Strangers in a strange land: visualizing Syrian refugees in U.S., Canadian, and Lebanese newspapers
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SubjectHonors Theses; Communications; Syrian refugee crisis; News frames; Framing; Visual frames; Newspaper; Research Subject Categories::SOCIAL SCIENCES::Other social sciences::Media and communication studies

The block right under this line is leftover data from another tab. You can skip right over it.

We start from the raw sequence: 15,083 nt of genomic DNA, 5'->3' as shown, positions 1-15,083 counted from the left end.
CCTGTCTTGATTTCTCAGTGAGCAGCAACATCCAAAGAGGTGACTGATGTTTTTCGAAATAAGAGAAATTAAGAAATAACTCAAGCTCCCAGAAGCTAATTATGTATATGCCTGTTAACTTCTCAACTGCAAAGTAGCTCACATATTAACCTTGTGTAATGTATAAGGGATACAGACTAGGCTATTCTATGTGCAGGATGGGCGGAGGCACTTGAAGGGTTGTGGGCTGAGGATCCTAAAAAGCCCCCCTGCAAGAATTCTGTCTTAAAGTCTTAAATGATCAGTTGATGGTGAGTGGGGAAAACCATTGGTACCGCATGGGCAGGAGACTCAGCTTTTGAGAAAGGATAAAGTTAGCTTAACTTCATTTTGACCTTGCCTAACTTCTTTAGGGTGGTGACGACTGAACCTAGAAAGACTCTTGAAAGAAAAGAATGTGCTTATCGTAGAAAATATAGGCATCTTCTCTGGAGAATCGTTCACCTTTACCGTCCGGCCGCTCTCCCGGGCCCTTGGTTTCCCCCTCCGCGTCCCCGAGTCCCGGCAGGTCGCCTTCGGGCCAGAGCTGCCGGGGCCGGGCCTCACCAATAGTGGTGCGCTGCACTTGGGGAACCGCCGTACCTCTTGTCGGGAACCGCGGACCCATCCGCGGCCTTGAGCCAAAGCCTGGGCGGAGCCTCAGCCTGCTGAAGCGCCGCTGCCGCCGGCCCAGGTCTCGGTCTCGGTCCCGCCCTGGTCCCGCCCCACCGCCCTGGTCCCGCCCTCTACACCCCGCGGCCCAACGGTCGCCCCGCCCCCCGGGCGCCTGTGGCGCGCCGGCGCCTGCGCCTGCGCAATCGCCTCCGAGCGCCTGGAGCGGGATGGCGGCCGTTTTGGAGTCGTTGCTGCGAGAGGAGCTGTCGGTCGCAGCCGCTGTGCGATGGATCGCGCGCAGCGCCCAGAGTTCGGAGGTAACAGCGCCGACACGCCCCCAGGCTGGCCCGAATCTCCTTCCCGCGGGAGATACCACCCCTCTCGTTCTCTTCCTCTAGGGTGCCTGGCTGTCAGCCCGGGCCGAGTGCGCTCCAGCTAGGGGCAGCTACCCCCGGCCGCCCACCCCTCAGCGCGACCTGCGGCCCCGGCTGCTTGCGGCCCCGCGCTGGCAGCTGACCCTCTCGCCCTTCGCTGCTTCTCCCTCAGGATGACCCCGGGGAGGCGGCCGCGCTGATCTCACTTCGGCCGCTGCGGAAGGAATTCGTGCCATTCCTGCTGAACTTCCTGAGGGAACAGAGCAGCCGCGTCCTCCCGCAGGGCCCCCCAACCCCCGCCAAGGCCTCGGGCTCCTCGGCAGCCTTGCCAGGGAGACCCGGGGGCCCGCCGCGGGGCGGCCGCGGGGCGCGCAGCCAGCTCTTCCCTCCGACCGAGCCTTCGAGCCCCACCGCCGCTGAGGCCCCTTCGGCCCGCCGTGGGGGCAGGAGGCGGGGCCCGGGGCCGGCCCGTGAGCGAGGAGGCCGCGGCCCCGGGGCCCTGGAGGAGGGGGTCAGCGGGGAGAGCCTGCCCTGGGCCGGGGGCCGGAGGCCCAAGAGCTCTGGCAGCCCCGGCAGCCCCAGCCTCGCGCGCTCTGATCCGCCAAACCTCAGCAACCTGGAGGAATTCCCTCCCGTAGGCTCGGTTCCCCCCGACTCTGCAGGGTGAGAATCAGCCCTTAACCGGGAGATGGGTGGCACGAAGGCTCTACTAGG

Although news photographs of refugees are often perceived as objective representations of reality, they are actually the product of subjective decisions made by photographers and editors. These subjective realities are reinforced by captions when they are published in newspapers. Using a quantitative content analysis method, this study aims to understand how Syrian refugees were framed visually and lexically in the online editions of national newspapers from the United States, Canada and Lebanon from 1 September 2015 to 31 March 2017. Photographs, accompanying captions and headlines were collected from the New York Times (United States), the Globe and Mail (Canada) and Annahar (Lebanon). Eighteen variables were designed and adapted from previous research to code the sample. The results of this study complement previous research on framing of the current refugee crisis, much of which focuses on European newspapers. This paper provides valuable insight into how representation of Syrian refugees in Anglophonic newspapers compares to that of Lebanese newspapers.
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